The unexpected pandemic this past year presented unique challenges for Face Forward International. Travel was very difficult and there were complications involving visas and getting international cases into the country. It was not easy to coordinate patient or medical personnel travel during this time but Deborah and her team worked very hard to overcome these issues. Despite the challenges they faced during those uncertain times, they were still able to provide the care survivors needed. 

The pandemic also brought an alarming increase in domestic violence cases. “Unfortunately our need is more. Especially human trafficking and domestic violence due to COVID. When someone is trapped at home with an abuser the cases are higher and then also human trafficking is taking over right now. It’s not being kind to our rate of survivors, especially in the States, it’s a big problem.”

Although most of the survivors can benefit from various surgeries, not all of them are ready. There is a risk of a very negative surgery experience due to a survivor’s past trauma. Deborah explains “The surgery will cause bruising and that triggers memories of what the survivor went through, whether it was trafficking or domestic violence. So, they have to be ready for that. We could do $100,000 in surgery but if they are not internally healed, it’s not really making a difference.”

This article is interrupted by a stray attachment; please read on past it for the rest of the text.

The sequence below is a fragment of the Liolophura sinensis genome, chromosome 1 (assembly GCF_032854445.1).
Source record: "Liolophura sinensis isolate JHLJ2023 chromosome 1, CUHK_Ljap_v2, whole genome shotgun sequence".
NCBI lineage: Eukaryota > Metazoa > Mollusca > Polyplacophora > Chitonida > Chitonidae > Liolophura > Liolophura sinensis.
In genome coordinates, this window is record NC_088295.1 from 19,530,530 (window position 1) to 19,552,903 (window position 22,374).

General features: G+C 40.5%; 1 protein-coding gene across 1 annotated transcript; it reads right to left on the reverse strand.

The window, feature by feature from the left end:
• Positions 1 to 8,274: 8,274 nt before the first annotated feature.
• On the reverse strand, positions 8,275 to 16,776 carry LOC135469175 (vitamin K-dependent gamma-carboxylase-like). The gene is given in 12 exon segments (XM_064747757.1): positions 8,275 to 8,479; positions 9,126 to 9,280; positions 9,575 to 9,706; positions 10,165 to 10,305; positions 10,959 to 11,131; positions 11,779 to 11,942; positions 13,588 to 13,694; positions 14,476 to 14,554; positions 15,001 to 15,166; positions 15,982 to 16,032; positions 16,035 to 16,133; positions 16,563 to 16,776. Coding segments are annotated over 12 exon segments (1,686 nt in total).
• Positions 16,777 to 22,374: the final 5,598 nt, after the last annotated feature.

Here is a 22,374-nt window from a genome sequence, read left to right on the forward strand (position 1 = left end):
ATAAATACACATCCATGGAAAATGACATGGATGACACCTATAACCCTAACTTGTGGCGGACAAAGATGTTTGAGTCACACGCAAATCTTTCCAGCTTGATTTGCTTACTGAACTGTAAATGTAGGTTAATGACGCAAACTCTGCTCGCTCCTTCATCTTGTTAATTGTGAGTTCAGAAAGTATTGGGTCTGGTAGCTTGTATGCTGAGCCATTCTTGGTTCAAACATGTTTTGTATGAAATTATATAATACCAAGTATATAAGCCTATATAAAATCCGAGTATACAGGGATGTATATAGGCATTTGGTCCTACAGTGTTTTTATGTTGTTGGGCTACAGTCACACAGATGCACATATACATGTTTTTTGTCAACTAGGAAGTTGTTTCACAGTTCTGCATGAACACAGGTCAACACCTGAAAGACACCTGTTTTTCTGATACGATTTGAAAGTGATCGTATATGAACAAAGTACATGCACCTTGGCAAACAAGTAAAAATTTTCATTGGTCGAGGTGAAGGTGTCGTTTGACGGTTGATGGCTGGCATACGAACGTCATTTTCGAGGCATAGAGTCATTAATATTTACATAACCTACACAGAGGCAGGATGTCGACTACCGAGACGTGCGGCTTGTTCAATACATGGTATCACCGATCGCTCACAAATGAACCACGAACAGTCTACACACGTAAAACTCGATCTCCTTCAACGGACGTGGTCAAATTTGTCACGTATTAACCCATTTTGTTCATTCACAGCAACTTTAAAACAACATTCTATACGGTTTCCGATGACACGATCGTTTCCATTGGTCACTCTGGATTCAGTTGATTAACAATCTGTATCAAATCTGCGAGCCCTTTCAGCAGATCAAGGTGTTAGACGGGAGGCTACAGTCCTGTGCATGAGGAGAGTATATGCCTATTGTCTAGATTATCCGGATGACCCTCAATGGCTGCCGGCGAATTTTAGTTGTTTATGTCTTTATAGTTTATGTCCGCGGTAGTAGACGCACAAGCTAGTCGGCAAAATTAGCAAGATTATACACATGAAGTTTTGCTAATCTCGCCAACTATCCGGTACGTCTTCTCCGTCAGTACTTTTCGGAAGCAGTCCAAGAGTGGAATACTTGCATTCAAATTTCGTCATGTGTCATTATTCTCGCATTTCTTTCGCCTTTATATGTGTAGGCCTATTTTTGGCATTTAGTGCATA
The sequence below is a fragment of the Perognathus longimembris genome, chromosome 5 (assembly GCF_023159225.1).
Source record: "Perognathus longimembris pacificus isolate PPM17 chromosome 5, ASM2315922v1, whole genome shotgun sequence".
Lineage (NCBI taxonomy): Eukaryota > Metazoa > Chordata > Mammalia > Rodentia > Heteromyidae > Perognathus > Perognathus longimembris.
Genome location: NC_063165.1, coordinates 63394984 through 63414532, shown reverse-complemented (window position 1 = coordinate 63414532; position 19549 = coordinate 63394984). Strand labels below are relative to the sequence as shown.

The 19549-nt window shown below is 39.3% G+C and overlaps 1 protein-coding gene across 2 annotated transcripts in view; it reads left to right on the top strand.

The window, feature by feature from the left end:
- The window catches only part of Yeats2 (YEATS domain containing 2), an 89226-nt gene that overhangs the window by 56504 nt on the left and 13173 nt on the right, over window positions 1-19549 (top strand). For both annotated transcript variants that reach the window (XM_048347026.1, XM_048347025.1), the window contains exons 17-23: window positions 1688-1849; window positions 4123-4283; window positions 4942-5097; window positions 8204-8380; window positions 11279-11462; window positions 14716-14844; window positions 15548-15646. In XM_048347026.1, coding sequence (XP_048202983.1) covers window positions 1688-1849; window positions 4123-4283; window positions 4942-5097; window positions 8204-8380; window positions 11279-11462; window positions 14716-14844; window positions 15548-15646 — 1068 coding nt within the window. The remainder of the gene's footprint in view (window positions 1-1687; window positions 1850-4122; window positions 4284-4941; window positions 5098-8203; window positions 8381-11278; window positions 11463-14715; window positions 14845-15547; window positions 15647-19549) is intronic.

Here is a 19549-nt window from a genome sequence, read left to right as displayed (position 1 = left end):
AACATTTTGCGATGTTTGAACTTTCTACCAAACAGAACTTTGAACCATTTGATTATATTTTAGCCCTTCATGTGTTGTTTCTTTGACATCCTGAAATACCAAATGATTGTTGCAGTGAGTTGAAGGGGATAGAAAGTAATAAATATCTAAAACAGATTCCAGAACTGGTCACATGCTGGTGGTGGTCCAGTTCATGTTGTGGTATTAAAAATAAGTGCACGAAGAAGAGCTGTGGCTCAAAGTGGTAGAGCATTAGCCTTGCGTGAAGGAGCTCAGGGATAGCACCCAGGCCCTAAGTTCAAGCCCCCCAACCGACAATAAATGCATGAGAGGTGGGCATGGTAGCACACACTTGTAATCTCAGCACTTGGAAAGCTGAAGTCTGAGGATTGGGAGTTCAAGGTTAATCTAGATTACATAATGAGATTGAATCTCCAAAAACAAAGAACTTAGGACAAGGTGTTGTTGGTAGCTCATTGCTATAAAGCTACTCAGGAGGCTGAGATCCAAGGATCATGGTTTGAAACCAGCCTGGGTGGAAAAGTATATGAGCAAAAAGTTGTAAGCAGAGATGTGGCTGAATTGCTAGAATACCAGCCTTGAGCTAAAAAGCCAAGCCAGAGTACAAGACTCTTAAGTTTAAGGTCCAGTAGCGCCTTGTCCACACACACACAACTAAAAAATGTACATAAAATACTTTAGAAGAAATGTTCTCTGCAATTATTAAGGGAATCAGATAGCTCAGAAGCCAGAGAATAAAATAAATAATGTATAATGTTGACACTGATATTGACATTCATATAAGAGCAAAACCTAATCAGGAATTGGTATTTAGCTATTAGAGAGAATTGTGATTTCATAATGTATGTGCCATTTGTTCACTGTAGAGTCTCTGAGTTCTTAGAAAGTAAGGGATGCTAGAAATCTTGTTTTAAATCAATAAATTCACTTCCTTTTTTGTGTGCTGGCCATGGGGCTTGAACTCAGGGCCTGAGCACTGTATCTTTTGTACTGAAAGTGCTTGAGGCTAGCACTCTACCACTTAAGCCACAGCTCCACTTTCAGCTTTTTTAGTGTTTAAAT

Therapy is an extremely important aspect of the healing of the survivors. “One of the questions we ask them on the application is ‘Are you in therapy?’ ” Deborah says. “Someone who has not been to therapy and is needing surgery is a red flag for us. They wouldn’t be ready for treatment for at least six months.” She adds, “When we recruit a patient, we don’t want to just give them a fish, we want to give them a fishing pole, meaning that we want them to do amazing things with their life. We’ve given you the tools to do that, so show us what you can do.”

Deborah’s husband and co-founder of Face Forward International, Dr. David Alessi, is a well respected reconstructive surgeon in Beverly Hills and donates his time to help change the lives of the survivors. “He loves the cases because they are very challenging for him,” Deborah says. “We both feel like we are very grateful. As a husband and wife, you respect each other because both of you are working so hard.”